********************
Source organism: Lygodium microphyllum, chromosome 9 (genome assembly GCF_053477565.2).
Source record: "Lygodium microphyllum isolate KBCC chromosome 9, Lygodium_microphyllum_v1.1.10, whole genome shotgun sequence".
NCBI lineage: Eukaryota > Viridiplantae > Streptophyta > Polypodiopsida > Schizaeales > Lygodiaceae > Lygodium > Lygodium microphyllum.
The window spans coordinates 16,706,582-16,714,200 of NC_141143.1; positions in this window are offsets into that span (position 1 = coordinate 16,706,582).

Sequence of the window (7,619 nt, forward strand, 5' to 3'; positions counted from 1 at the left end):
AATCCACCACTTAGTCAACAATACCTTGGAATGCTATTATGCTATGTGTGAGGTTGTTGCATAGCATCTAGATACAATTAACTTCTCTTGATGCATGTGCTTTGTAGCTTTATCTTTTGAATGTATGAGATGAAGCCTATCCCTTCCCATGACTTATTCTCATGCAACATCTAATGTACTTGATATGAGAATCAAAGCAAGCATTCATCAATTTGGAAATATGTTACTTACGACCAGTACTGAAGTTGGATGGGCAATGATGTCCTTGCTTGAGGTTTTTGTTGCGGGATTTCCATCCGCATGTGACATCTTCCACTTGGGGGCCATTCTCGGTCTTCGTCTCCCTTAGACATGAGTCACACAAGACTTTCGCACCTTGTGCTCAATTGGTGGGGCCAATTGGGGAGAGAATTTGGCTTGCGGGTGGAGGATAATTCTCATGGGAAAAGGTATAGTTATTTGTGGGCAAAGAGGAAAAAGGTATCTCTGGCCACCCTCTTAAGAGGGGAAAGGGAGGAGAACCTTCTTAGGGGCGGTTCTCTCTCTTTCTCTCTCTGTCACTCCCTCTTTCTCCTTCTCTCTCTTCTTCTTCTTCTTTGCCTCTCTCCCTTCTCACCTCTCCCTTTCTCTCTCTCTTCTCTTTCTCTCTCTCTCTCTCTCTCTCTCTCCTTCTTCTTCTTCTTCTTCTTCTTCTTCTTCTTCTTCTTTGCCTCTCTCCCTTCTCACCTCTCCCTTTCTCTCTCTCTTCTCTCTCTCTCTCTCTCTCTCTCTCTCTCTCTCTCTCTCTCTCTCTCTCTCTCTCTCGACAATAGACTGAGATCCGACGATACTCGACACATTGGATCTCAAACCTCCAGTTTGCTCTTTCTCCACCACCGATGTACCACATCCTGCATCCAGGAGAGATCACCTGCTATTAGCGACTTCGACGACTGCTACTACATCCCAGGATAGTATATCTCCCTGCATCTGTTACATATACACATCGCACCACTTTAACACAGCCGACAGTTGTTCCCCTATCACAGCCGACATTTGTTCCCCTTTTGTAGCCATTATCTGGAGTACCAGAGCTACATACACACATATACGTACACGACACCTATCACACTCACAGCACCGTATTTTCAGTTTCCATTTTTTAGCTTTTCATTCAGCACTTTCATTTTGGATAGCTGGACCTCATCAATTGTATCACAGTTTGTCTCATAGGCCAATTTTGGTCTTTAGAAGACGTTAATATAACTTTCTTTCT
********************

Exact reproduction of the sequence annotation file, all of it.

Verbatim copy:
Source organism: Lygodium microphyllum, chromosome 9 (genome assembly GCF_053477565.2).
Source record: "Lygodium microphyllum isolate KBCC chromosome 9, Lygodium_microphyllum_v1.1.10, whole genome shotgun sequence".
NCBI lineage: Eukaryota > Viridiplantae > Streptophyta > Polypodiopsida > Schizaeales > Lygodiaceae > Lygodium > Lygodium microphyllum.
The window spans coordinates 16,706,582-16,714,200 of NC_141143.1; positions in this window are offsets into that span (position 1 = coordinate 16,706,582).

Sequence of the window (7,619 nt, forward strand, 5' to 3'; positions counted from 1 at the left end):
AATCCACCACTTAGTCAACAATACCTTGGAATGCTATTATGCTATGTGTGAGGTTGTTGCATAGCATCTAGATACAATTAACTTCTCTTGATGCATGTGCTTTGTAGCTTTATCTTTTGAATGTATGAGATGAAGCCTATCCCTTCCCATGACTTATTCTCATGCAACATCTAATGTACTTGATATGAGAATCAAAGCAAGCATTCATCAATTTGGAAATATGTTACTTACGACCAGTACTGAAGTTGGATGGGCAATGATGTCCTTGCTTGAGGTTTTTGTTGCGGGATTTCCATCCGCATGTGACATCTTCCACTTGGGGGCCATTCTCGGTCTTCGTCTCCCTTAGACATGAGTCACACAAGACTTTCGCACCTTGTGCTCAATTGGTGGGGCCAATTGGGGAGAGAATTTGGCTTGCGGGTGGAGGATAATTCTCATGGGAAAAGGTATAGTTATTTGTGGGCAAAGAGGAAAAAGGTATCTCTGGCCACCCTCTTAAGAGGGGAAAGGGAGGAGAACCTTCTTAGGGGCGGTTCTCTCTCTTTCTCTCTCTGTCACTCCCTCTTTCTCCTTCTCTCTCTTCTTCTTCTTCTTTGCCTCTCTCCCTTCTCACCTCTCCCTTTCTCTCTCTCTTCTCTTTCTCTCTCTCTCTCTCTCTCTCTCTCCTTCTTCTTCTTCTTCTTCTTCTTCTTCTTCTTCTTCTTTGCCTCTCTCCCTTCTCACCTCTCCCTTTCTCTCTCTCTTCTCTCTCTCTCTCTCTCTCTCTCTCTCTCTCTCTCTCTCTCTCTCTCTCTCTCTCTCGACAATAGACTGAGATCCGACGATACTCGACACATTGGATCTCAAACCTCCAGTTTGCTCTTTCTCCACCACCGATGTACCACATCCTGCATCCAGGAGAGATCACCTGCTATTAGCGACTTCGACGACTGCTACTACATCCCAGGATAGTATATCTCCCTGCATCTGTTACATATACACATCGCACCACTTTAACACAGCCGACAGTTGTTCCCCTATCACAGCCGACATTTGTTCCCCTTTTGTAGCCATTATCTGGAGTACCAGAGCTACATACACACATATACGTACACGACACCTATCACACTCACAGCACCGTATTTTCAGTTTCCATTTTTTAGCTTTTCATTCAGCACTTTCATTTTGGATAGCTGGACCTCATCAATTGTATCACAGTTTGTCTCATAGGCCAATTTTGGTCTTTAGAAGACGTTAATATAACTTTCTTTCT